The school met this week with members of the SeaKing District 2 board in an effort to roll back some of the sanctions placed on the football program.

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Bellevue High School leaders have filed another appeal of sanctions placed on their storied football program, seeking to roll back a proposed postseason ban and limit a review that could result in the forfeiture of titles.

The school met this week with members of the SeaKing District 2 board to outline its appeal, said Tom Doyle, the director of the district.

In the appeal, Bellevue officials wrote they have ended the relationship with their football booster club and plan to form a new club to support the team. They also described new training, oversight and actions taken to ensure rules are followed in the future.

Bellevue asked the Sea­King board to reconsider a proposed sanction that could result in a four-year postseason ban. Officials argued that it “is unduly imposed on students who were not in high school when infractions occurred.”

Bellevue football investigation:

· Complete Bellevue scandal coverage »


· Bellevue football banned from postseason for 4 years

· WIAA lifts Bellevue postseason ban, strips two state titles

· Cedar Park Christian hires ex-Bellevue coach Butch Goncharoff

· Two-year ban for Goncharoff ruled violation of union rights

· After upheaval, sanctions, Bellevue ready to get back to playing football again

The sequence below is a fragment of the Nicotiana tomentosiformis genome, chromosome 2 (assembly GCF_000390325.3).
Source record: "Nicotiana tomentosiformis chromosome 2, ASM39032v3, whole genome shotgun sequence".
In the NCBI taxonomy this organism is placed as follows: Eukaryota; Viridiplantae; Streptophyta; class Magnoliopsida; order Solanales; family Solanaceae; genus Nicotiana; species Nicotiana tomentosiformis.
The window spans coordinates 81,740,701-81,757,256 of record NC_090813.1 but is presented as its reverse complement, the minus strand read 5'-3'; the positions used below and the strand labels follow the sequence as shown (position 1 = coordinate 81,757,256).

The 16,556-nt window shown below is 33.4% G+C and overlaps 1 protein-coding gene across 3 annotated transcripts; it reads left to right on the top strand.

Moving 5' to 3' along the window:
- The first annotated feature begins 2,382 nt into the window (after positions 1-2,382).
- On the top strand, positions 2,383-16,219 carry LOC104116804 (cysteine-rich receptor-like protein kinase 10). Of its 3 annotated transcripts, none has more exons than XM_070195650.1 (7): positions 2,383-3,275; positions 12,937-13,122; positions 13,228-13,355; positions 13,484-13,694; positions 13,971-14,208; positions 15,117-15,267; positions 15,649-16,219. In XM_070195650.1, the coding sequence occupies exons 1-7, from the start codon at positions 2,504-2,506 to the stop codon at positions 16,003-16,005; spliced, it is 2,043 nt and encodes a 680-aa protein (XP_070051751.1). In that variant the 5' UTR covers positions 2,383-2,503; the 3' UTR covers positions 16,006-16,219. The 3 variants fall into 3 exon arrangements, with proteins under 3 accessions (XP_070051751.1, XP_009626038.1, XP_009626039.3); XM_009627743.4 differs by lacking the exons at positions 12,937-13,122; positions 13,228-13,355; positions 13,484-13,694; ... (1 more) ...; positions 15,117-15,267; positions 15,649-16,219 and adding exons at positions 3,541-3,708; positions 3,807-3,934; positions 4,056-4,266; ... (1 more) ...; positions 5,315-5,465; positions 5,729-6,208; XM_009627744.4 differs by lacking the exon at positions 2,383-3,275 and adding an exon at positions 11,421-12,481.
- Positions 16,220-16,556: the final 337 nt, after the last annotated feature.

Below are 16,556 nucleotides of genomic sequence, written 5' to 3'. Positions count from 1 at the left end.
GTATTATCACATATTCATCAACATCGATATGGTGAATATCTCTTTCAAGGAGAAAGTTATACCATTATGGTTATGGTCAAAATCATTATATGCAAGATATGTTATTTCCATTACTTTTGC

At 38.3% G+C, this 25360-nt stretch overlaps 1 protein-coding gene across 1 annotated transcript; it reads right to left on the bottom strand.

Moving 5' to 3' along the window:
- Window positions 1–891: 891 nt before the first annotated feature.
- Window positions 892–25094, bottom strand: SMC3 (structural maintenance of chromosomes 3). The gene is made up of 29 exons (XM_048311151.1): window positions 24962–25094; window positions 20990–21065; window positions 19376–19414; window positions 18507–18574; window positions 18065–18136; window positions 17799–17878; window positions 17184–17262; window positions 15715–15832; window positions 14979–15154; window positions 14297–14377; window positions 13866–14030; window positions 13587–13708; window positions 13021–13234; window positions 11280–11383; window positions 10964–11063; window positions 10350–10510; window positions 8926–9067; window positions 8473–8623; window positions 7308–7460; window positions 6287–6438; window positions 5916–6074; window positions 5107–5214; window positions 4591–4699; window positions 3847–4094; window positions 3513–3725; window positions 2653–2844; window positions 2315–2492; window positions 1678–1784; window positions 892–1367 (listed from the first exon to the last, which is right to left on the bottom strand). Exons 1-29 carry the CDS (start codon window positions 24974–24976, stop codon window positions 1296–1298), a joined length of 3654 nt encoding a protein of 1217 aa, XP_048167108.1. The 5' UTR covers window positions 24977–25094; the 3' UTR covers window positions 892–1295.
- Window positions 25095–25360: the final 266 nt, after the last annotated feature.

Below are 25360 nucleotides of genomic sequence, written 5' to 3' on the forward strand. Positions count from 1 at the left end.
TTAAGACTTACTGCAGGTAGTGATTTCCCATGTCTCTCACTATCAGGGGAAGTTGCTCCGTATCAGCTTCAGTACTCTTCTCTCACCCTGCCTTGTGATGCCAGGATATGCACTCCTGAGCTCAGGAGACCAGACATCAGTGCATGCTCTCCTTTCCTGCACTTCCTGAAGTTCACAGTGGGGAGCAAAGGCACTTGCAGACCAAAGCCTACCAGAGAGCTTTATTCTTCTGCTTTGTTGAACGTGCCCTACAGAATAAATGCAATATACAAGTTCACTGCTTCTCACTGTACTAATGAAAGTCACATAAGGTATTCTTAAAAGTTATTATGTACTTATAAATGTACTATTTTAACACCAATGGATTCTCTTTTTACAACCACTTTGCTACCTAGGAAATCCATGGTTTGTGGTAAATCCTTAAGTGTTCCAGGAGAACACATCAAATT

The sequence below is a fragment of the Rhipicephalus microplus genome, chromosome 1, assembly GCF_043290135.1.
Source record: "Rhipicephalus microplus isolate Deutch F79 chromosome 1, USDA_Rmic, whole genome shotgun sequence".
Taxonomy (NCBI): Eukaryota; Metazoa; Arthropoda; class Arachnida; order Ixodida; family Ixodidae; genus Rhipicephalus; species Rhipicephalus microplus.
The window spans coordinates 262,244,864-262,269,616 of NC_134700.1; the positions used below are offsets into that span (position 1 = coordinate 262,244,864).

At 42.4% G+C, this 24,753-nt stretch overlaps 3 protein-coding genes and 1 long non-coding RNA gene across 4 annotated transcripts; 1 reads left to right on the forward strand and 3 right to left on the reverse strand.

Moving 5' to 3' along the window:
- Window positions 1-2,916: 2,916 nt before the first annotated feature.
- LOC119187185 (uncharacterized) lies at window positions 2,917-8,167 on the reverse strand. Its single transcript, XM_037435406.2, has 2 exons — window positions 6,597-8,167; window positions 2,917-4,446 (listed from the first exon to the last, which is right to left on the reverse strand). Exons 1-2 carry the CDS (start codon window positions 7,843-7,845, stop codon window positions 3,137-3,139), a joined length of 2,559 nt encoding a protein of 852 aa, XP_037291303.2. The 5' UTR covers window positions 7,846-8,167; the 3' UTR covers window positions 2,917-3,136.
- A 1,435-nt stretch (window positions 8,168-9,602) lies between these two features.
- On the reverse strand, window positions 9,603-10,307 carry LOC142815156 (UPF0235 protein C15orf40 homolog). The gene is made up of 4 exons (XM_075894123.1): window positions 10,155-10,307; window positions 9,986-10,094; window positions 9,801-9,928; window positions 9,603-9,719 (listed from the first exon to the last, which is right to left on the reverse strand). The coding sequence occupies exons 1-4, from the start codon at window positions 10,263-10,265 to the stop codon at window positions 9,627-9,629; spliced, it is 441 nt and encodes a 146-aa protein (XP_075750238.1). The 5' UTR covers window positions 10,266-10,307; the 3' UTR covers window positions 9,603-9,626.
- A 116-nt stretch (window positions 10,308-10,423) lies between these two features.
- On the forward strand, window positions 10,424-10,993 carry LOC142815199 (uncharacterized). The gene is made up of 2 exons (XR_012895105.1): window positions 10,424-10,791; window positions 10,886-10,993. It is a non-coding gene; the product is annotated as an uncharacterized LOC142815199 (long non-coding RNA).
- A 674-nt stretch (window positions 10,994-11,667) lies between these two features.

Read full KingCo sanctions on Bellevue

· Report: Bellevue coaches violated rules for years, district obstructed probe

Read full WIAA investigative report


Conference officials had also previously determined that Bellevue and the Washington Interscholastic Activities Association should continue an investigation to determine whether improperly recruited athletes participated in games — an investigation that could result in the forfeiture of titles. Bellevue is seeking to avoid that investigation, saying evidence of recruiting is based on “innuendo, rumor and supposition.”

The school and district instead are proposing to conduct their own investigation. A proposal that would suspend donations to the football program for four years also is overly harsh, Bellevue argued.

Doyle, the SeaKing district director, doesn’t vote on issues that come before the SeaKing board, but the board made the determination that he should not sit in on deliberations because he is the father-in-law of the Bellevue School District’s director of athletics. Lance Gatter, a former Bellevue High athletic director who is now the athletic director at Inglemoor High, did not participate in the hearing or deliberations.

The district board is comprised of officials from a variety of schools in the King County area.

After a Seattle Times investigation led to an independent investigation of the Bellevue program last year, the school self-reported violations and potential remedies to its conference. The conference added stiffer sanctions, and Bellevue appealed. A board of conference principals issued a revised set of sanctions last month, which Bellevue is appealing.

Doyle said the SeaKing board hopes to reach a decision in the coming days. Bellevue then could appeal that to a group of district directors from around the state. Ultimately, it then could be appealed to the WIAA’s executive board.